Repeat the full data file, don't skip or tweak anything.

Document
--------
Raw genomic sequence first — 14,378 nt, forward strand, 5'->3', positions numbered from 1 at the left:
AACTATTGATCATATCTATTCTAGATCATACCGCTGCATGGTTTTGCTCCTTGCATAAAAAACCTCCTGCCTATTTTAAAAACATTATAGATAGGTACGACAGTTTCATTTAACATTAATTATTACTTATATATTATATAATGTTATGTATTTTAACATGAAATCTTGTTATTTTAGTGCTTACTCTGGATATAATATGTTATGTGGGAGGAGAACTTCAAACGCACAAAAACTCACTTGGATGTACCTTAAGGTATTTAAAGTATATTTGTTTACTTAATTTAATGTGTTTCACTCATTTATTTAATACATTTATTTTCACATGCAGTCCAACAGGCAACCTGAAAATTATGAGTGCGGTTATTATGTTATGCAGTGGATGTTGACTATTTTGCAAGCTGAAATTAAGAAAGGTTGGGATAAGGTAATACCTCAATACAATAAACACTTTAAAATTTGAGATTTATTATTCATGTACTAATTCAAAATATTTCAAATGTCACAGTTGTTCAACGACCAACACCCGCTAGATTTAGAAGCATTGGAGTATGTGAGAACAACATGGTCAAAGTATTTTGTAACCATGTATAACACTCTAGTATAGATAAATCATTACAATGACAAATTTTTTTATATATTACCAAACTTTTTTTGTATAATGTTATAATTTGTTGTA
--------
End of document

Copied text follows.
Raw genomic sequence first — 14,378 nt, forward strand, 5'->3', positions numbered from 1 at the left:
AACTATTGATCATATCTATTCTAGATCATACCGCTGCATGGTTTTGCTCCTTGCATAAAAAACCTCCTGCCTATTTTAAAAACATTATAGATAGGTACGACAGTTTCATTTAACATTAATTATTACTTATATATTATATAATGTTATGTATTTTAACATGAAATCTTGTTATTTTAGTGCTTACTCTGGATATAATATGTTATGTGGGAGGAGAACTTCAAACGCACAAAAACTCACTTGGATGTACCTTAAGGTATTTAAAGTATATTTGTTTACTTAATTTAATGTGTTTCACTCATTTATTTAATACATTTATTTTCACATGCAGTCCAACAGGCAACCTGAAAATTATGAGTGCGGTTATTATGTTATGCAGTGGATGTTGACTATTTTGCAAGCTGAAATTAAGAAAGGTTGGGATAAGGTAATACCTCAATACAATAAACACTTTAAAATTTGAGATTTATTATTCATGTACTAATTCAAAATATTTCAAATGTCACAGTTGTTCAACGACCAACACCCGCTAGATTTAGAAGCATTGGAGTATGTGAGAACAACATGGTCAAAGTATTTTGTAACCATGTATAACACTCTAGTATAGATAAATCATTACAATGACAAATTTTTTTATATATTACCAAACTTTTTTTGTATAATGTTATAATTTGTTGTA